There is one feature that I particularly like, and that is extremely rare in other development environments. A feature that is very helpful and that I use on a daily basis. Everything that I told about the modeless approach is valid even for the debugger. In Pharo, a debugger is just a tool that uses exceptions and process control to hook into existing execution contexts to step them for a while using a bytecode simulator instead of letting them run at full speed. There is no single reason why there should be only one debugger. You may have dozens of opened debuggers at once and, moreover, in one debugger, you can select a piece of code and let it debug in another debugger. So you can debug a code that the running thread had not yet reached or, the other way around, has already executed.

The short video we created for this feature demonstrates it. It shows a debugger that was opened on a simple circuits designer program.

  • We look at the content of an instance variable that contains a collection of standalone circuit regions.
  • We select some of them and look at the custom visualization of these regions – this visualization with the full interactive circuit editor that displays all circuit cells that do not belong to the selected region as darker.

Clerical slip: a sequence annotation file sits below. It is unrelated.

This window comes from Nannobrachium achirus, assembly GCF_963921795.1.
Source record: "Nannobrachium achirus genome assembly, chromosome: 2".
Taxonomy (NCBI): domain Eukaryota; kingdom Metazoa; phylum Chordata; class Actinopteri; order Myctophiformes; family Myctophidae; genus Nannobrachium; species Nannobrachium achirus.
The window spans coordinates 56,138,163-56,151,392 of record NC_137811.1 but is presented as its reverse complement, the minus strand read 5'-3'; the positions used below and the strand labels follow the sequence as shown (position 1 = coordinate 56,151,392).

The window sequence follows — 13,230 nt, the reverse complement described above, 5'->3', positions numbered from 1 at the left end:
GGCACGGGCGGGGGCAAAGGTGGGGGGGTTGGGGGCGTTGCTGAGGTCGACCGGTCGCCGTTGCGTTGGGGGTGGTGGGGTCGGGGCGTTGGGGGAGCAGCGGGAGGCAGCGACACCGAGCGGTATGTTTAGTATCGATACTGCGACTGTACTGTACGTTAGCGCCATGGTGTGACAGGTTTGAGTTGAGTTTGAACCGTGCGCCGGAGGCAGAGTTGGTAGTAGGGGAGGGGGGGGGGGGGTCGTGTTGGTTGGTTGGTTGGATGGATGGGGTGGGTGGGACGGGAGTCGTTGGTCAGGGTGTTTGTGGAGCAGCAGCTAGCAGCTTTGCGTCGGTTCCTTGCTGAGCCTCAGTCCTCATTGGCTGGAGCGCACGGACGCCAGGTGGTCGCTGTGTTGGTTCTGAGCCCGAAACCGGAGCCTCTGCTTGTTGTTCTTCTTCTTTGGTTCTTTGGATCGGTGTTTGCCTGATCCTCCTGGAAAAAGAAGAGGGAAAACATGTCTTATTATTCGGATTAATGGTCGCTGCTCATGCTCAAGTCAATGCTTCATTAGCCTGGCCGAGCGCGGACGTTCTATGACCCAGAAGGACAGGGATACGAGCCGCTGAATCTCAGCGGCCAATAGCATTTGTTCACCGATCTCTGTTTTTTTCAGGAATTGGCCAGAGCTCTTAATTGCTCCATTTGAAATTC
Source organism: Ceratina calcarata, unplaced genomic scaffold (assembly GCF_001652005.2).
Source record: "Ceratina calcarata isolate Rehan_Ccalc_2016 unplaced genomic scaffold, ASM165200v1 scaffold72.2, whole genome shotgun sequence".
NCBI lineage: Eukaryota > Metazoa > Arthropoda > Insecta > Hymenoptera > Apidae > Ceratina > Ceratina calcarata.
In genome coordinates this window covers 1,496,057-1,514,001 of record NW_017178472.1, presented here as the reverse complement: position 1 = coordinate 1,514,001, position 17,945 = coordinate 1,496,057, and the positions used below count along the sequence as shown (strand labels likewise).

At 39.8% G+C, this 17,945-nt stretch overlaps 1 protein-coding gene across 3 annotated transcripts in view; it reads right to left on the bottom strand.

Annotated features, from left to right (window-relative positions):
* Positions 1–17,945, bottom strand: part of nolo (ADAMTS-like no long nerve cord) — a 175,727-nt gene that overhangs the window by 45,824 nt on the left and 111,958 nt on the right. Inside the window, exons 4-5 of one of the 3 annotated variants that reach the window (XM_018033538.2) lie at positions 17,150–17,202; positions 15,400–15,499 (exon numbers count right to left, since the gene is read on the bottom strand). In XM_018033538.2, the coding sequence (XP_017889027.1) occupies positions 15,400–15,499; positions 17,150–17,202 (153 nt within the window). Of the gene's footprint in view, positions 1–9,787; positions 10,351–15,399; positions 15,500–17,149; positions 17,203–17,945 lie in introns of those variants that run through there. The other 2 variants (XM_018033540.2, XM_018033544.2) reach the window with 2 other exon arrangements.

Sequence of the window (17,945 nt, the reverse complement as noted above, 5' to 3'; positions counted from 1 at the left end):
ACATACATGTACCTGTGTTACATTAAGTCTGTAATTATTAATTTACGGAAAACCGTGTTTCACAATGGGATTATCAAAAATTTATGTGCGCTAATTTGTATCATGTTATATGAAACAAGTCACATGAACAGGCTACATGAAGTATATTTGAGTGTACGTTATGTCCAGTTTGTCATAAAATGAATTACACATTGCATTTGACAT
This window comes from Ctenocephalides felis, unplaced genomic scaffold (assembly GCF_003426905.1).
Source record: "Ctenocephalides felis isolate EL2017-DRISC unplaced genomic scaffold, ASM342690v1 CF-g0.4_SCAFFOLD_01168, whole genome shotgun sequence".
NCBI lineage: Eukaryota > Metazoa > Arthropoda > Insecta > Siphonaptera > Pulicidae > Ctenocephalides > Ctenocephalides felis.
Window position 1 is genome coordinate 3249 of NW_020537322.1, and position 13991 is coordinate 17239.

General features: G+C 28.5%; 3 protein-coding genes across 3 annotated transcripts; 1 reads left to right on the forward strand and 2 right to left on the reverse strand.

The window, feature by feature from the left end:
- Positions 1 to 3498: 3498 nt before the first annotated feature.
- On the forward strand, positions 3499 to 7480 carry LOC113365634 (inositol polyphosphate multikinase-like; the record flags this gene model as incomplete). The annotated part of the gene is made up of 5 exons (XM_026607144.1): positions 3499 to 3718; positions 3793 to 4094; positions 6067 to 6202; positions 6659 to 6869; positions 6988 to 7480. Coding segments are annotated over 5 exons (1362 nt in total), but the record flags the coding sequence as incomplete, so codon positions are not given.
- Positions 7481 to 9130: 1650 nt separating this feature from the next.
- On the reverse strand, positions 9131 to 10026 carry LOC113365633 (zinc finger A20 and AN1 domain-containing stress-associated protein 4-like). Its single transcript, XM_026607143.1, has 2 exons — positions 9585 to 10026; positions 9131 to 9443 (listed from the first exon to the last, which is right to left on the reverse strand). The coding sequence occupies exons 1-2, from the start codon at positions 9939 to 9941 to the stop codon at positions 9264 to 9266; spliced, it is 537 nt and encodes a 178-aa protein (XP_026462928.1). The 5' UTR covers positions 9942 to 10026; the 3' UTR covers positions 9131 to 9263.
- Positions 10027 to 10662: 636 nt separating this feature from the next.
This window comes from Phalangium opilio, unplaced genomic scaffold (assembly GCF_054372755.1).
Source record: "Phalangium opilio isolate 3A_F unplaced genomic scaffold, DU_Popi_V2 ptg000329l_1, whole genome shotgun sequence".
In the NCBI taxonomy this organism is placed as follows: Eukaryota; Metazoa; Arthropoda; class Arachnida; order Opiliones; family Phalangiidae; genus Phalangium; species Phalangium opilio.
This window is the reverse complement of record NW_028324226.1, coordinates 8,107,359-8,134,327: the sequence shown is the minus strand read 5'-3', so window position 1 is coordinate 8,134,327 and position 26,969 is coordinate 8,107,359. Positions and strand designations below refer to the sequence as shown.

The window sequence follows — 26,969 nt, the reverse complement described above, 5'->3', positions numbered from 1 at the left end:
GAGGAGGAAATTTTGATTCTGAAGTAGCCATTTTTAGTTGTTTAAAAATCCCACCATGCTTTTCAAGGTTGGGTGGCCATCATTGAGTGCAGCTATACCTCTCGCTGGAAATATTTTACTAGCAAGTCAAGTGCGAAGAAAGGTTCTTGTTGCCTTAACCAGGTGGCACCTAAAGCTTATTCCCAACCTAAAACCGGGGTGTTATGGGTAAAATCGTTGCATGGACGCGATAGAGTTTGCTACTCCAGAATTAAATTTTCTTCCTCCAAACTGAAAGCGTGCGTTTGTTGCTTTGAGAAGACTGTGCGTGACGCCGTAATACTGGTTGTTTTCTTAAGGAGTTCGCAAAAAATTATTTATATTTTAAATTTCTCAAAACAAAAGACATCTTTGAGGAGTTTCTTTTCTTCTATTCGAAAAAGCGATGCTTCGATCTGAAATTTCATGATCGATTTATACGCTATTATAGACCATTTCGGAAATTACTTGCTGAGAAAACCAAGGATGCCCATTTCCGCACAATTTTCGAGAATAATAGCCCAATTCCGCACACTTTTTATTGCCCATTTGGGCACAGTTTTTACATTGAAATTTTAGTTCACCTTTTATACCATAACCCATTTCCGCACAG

• Then we select a piece of code in the debugger and run another debugger on top of it.
  • After a few steps in this new debugger, we just close it and return to the original one. There, we use the embedded circuit editor inside the debugger to actually change the circuit. It, of course, uses a lot of code of the application we are just debugging.
  • After this change, we continue to stepping.

This fusion of a developed program and development environment is optional. In Pharo, you still can work in the old-fashioned way where you modify in an external editor the source files and then let them load and execute in plain Pharo without any development tools. But you should not do it if you do not need to – you will lose one of the greatest advantages that Pharo provides. Moreover, the other developers do not use Pharo this way, so do not expect polished support for such workflow.

Every Pharo feature that we will mention has some disadvantages. This one is not an exception. First, it forces newcomers to learn to use the IDE that is probably significantly different from others that they know. To try to use some third-party editor and tools that the programmer probably mastered before, does not bring any advantage. That raises the primary barrier for entering the Pharo environment.

Next, the merging of the developed program with the environment makes the whole more fragile. Pharo has a very long tradition in dealing with the unwanted consequences of mistakes the programmers can do so only very small percents of issues lead to errors you cannot recover from or crashes of the entire environment. Pharo is built with presumptions that things can go wrong, so it is implausible you will lose some code you wrote without an option to recover it.